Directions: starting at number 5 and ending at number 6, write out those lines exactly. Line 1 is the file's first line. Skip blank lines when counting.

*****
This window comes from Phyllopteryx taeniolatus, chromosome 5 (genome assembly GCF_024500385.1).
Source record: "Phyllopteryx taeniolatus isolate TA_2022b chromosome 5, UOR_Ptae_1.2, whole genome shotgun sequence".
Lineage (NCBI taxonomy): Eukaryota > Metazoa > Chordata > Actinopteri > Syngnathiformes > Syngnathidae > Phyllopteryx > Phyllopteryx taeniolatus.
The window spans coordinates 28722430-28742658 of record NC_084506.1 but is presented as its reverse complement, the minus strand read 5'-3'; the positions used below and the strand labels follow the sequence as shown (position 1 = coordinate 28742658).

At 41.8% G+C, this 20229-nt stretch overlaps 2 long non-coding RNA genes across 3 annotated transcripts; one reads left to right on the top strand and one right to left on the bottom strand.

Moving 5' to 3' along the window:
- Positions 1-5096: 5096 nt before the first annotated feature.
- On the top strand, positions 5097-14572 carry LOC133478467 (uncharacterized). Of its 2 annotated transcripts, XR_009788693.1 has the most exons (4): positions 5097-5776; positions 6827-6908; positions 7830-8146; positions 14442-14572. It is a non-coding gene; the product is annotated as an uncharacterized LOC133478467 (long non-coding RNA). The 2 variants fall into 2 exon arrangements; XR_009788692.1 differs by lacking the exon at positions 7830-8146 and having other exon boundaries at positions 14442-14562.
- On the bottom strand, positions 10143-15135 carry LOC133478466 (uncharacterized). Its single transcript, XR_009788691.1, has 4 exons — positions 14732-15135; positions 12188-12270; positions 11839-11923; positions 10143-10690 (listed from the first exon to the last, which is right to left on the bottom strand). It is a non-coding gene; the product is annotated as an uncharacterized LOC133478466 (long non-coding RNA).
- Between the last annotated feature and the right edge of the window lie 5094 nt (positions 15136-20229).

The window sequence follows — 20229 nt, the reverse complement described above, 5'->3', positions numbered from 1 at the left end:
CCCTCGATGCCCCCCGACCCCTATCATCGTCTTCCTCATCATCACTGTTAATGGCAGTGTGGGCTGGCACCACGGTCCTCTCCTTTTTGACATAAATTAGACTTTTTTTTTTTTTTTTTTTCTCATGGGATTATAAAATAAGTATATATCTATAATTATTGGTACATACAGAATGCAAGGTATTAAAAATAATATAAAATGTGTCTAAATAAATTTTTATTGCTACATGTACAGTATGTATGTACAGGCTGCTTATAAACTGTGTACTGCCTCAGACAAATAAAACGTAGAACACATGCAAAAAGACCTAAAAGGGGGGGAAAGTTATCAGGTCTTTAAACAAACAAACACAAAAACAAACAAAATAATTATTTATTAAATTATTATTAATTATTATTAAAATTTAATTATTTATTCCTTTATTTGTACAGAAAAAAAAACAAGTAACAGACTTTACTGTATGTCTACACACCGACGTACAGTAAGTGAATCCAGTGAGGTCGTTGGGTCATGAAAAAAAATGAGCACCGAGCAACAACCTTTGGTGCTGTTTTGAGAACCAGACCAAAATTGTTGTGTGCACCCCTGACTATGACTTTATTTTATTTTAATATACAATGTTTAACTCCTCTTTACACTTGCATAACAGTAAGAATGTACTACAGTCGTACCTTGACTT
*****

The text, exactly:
At 41.8% G+C, this 20229-nt stretch overlaps 2 long non-coding RNA genes across 3 annotated transcripts; one reads left to right on the top strand and one right to left on the bottom strand.

Moving 5' to 3' along the window: